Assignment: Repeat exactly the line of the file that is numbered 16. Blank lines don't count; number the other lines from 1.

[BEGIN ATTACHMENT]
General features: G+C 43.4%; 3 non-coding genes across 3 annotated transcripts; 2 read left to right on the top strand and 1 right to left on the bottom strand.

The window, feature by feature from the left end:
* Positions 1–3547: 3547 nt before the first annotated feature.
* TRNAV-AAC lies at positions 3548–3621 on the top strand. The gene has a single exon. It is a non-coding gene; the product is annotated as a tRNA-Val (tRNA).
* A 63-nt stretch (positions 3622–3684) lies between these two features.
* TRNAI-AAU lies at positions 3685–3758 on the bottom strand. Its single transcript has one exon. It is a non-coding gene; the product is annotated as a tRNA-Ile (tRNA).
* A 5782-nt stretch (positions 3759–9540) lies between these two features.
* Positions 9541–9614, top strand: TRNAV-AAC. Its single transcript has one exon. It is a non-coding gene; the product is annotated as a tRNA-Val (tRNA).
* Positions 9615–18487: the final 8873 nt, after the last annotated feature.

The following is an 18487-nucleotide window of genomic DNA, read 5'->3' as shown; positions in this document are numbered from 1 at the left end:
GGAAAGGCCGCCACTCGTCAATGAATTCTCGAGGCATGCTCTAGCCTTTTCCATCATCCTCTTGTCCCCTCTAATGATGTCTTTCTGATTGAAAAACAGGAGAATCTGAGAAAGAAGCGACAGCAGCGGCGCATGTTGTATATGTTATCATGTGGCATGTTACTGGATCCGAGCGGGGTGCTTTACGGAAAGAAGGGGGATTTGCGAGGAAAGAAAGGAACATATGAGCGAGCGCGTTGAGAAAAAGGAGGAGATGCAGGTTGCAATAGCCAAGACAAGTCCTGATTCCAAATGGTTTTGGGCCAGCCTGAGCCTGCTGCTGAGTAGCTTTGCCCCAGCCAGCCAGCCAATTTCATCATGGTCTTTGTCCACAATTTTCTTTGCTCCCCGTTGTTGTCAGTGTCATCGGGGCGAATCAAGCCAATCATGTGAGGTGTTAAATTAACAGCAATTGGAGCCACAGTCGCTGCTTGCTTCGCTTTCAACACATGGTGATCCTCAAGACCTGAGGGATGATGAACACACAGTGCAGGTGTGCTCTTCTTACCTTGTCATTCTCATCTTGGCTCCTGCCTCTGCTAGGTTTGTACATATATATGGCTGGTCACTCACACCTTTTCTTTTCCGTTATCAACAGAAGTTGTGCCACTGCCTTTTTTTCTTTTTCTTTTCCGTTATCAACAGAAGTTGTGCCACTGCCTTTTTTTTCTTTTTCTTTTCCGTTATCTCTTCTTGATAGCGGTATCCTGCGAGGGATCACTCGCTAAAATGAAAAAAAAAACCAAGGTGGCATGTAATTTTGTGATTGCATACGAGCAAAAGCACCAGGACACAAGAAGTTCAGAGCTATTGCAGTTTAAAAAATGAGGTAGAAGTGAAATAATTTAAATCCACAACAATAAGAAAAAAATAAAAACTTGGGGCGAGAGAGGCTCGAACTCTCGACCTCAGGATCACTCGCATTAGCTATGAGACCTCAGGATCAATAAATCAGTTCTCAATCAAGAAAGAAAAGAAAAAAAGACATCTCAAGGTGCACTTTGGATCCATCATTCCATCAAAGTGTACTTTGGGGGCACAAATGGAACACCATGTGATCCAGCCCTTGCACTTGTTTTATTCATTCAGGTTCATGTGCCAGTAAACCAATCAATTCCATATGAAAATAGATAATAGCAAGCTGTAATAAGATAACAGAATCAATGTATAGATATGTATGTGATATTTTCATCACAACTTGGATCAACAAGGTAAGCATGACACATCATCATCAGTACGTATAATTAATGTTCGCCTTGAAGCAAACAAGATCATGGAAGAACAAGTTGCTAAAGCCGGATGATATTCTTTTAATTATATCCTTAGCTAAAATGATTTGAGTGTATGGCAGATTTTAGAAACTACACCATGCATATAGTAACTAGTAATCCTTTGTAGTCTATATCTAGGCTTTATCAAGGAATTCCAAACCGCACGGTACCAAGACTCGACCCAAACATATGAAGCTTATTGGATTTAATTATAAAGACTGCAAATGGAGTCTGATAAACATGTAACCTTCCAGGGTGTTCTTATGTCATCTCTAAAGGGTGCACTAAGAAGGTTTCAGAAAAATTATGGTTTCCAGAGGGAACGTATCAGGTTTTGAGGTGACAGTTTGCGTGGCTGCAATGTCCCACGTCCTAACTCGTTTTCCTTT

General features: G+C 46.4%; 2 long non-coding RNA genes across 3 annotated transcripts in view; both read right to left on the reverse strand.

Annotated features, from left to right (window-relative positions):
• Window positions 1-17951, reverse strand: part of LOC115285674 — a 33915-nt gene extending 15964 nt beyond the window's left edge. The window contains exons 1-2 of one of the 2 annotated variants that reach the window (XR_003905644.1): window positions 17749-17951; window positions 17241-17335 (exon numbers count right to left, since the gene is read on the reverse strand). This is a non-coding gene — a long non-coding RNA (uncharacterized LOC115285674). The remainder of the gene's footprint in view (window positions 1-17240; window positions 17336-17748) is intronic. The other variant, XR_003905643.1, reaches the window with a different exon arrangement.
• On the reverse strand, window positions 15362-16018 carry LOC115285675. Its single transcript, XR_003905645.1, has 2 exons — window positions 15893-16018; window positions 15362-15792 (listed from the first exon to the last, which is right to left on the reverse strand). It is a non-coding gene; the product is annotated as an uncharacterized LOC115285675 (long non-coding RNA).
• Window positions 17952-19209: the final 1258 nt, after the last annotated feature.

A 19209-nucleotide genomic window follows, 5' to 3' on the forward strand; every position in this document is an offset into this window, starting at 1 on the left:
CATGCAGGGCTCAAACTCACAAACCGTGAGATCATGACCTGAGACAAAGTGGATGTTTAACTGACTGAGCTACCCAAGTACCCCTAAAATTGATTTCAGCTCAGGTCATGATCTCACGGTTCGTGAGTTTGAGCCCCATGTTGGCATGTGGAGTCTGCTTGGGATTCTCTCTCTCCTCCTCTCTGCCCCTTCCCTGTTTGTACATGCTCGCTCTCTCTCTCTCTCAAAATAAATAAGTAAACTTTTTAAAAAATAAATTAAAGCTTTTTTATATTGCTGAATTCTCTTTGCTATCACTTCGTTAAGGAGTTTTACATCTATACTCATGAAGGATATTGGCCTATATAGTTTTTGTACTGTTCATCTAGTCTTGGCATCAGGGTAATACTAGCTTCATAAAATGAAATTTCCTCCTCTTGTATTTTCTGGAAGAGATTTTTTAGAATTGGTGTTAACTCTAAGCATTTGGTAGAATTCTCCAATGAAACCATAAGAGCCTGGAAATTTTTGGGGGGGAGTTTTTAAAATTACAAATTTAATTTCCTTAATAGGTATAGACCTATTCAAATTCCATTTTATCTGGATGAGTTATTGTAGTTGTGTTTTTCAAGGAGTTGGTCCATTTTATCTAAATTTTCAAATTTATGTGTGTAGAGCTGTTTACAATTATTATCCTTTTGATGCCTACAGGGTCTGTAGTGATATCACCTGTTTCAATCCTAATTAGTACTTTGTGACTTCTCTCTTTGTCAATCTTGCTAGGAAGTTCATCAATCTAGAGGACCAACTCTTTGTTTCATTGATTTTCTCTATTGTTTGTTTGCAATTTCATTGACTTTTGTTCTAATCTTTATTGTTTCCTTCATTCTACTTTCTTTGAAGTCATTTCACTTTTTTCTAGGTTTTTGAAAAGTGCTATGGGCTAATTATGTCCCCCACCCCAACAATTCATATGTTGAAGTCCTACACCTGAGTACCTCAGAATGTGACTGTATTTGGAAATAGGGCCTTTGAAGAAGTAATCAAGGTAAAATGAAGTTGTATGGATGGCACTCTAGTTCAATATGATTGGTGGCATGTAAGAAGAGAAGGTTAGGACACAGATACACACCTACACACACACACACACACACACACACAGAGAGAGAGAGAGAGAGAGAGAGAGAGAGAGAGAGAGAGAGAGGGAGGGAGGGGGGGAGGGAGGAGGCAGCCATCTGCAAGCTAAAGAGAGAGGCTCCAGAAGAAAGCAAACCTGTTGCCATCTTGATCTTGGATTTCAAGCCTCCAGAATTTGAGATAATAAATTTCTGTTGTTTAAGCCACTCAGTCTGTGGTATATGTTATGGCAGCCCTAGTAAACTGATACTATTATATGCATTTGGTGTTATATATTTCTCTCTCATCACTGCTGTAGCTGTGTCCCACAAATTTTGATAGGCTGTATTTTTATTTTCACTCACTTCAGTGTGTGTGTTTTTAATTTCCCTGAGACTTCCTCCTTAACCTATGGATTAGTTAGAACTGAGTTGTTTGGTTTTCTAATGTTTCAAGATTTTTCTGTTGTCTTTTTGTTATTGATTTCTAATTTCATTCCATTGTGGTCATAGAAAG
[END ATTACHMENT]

• Window positions 17952-19209: the final 1258 nt, after the last annotated feature.